Epidural analgesia – a mix of anesthetics and narcotics delivered by catheter placed close to the nerves of the spine – is the most effective method of labor pain relief.
In widespread use since the 1970s, epidurals have long been thought to slow the second stage of labor – defined as beginning when the cervix is completely dilated and ending when the baby is delivered.
Because a longer duration of this stage of labor is associated with adverse outcomes, obstetricians routinely reduce or discontinue epidural pain management in an effort to expedite this main stage of labor.
That practice could be out-of-date and misguided, according to research led by scientists at Beth Israel Deaconess Medical Center (BIDMC).
A paper published in the journal Obstetrics & Gynecology demonstrated that epidural medication had no effect on the duration of the second stage of labor, normal vaginal delivery rate, incidence of episiotomy, the position of the fetus at birth or any other measure of fetal well-being the researchers investigated.
The study compared the effects of catheter-infused, low-concentration epidural anesthetic to a catheter-infused saline placebo in this double-blinded, randomized trial of 400 women.
“We found that exchanging the epidural anesthetic with a saline placebo made no difference in the duration of the second stage of labor,” said senior author Philip E. Hess, MD.
“Not even the pain scores were statistically different between groups. However, pain scores in women receiving the saline placebo increased over time, as would be expected.”
The study enrolled healthy, first-time mothers who were provided with a patient-controlled epidural analgesic pump in the first stage of labor. All mothers were given active pain medication during this early stage of labor.
When they reached the second stage of labor, participants were randomized to receive either the active anesthetic (low doses of the drugs ropivacaine and sufentanil) or the saline placebo.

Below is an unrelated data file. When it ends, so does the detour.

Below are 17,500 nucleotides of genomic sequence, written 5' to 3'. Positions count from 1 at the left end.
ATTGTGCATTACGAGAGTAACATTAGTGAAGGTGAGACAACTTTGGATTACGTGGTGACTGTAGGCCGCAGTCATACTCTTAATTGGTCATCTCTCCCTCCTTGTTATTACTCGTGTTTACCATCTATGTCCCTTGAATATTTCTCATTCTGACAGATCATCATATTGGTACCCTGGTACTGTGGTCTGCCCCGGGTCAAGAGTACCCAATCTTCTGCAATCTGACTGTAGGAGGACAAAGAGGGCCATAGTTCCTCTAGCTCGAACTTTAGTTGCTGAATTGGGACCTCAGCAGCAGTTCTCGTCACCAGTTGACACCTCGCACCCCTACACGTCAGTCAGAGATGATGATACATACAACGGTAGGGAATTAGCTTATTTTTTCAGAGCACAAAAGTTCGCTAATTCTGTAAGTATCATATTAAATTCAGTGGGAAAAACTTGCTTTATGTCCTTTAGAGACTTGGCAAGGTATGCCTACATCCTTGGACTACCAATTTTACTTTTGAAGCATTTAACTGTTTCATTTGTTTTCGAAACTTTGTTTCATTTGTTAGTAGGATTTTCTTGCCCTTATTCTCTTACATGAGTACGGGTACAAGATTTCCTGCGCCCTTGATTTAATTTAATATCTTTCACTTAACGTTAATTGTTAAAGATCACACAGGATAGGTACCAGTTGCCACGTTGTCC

In this stage of labor, none of the mothers, investigators, obstetricians or midwives knew whether the catheter-delivered infusions contained the active pain medication or the saline placebo in this double-blind clinical trial.
Women in excessive pain were given unblinded doses of the active pain medication at their doctors’ discretion and doctors could also terminate epidural infusions at any time based on clinical indicators.
The primary outcome, the duration of the second stage of labor, was similar between both groups: about 52 minutes for women given active pain medication versus about 51 minutes for women given the saline – just a 3.3 percent difference.
The median times were also similar: 45 minutes for women on active pain medication versus 46 for those on saline. Of note, obstetricians requested to stop epidural infusions in 38 patients for poor progression of labor.
Of these, 17 of the women were in the saline group. Twenty-one were in the active medication group.
In addition to the duration of the second stage of labor, Hess and his colleagues looked at a variety of outcomes measuring fetal health and well-being, such as birth weight, Apgar scores – a quick measure of fetal health taken minutes after birth – and umbilical artery pH, a metric for assessing fetal blood oxygen levels.
The team also compared patient-reported pain scores and patient satisfaction with pain control measures.
“Twice as many women given the placebo reported lower satisfaction with their pain relief compared to those provided the anesthetic,” said Hess.
“Ethically, if epidural medications result in a negative effect on the second stage of labor, one could argue that a mild increase in maternal pain could be balanced by a successful vaginal delivery.”
“We didn’t see any negative effects, but epidural analgesia in the second stage of labor remains controversial and merits follow up studies.”